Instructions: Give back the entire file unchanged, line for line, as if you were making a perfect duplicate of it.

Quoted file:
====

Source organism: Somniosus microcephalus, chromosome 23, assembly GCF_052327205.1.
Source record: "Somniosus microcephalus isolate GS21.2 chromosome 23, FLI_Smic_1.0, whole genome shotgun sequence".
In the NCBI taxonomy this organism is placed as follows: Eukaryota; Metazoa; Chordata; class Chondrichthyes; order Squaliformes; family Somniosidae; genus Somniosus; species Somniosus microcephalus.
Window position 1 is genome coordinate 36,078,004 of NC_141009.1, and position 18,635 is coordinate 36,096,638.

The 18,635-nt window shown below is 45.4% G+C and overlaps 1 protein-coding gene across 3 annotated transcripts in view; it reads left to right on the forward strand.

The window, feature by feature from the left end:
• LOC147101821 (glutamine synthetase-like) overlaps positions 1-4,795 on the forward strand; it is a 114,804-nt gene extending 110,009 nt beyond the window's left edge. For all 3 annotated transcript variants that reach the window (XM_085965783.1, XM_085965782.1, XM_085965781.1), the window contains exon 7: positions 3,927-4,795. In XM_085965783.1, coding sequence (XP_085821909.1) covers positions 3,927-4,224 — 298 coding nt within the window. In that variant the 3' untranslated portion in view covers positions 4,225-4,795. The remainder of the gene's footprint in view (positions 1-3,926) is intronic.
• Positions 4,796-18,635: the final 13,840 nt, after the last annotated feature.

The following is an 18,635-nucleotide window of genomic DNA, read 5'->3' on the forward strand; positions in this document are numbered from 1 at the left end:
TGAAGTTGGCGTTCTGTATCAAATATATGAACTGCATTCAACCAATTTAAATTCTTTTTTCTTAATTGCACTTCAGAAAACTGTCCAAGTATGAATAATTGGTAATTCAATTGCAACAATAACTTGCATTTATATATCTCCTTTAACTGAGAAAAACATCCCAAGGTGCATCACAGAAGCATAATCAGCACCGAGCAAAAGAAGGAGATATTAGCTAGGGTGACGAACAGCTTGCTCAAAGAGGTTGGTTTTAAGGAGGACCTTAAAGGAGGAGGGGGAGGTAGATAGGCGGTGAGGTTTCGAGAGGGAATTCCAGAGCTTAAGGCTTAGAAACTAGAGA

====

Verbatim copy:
Source organism: Somniosus microcephalus, chromosome 23, assembly GCF_052327205.1.
Source record: "Somniosus microcephalus isolate GS21.2 chromosome 23, FLI_Smic_1.0, whole genome shotgun sequence".
In the NCBI taxonomy this organism is placed as follows: Eukaryota; Metazoa; Chordata; class Chondrichthyes; order Squaliformes; family Somniosidae; genus Somniosus; species Somniosus microcephalus.
Window position 1 is genome coordinate 36,078,004 of NC_141009.1, and position 18,635 is coordinate 36,096,638.

The 18,635-nt window shown below is 45.4% G+C and overlaps 1 protein-coding gene across 3 annotated transcripts in view; it reads left to right on the forward strand.

The window, feature by feature from the left end:
• LOC147101821 (glutamine synthetase-like) overlaps positions 1-4,795 on the forward strand; it is a 114,804-nt gene extending 110,009 nt beyond the window's left edge. For all 3 annotated transcript variants that reach the window (XM_085965783.1, XM_085965782.1, XM_085965781.1), the window contains exon 7: positions 3,927-4,795. In XM_085965783.1, coding sequence (XP_085821909.1) covers positions 3,927-4,224 — 298 coding nt within the window. In that variant the 3' untranslated portion in view covers positions 4,225-4,795. The remainder of the gene's footprint in view (positions 1-3,926) is intronic.
• Positions 4,796-18,635: the final 13,840 nt, after the last annotated feature.

The following is an 18,635-nucleotide window of genomic DNA, read 5'->3' on the forward strand; positions in this document are numbered from 1 at the left end:
TGAAGTTGGCGTTCTGTATCAAATATATGAACTGCATTCAACCAATTTAAATTCTTTTTTCTTAATTGCACTTCAGAAAACTGTCCAAGTATGAATAATTGGTAATTCAATTGCAACAATAACTTGCATTTATATATCTCCTTTAACTGAGAAAAACATCCCAAGGTGCATCACAGAAGCATAATCAGCACCGAGCAAAAGAAGGAGATATTAGCTAGGGTGACGAACAGCTTGCTCAAAGAGGTTGGTTTTAAGGAGGACCTTAAAGGAGGAGGGGGAGGTAGATAGGCGGTGAGGTTTCGAGAGGGAATTCCAGAGCTTAAGGCTTAGAAACTAGAGA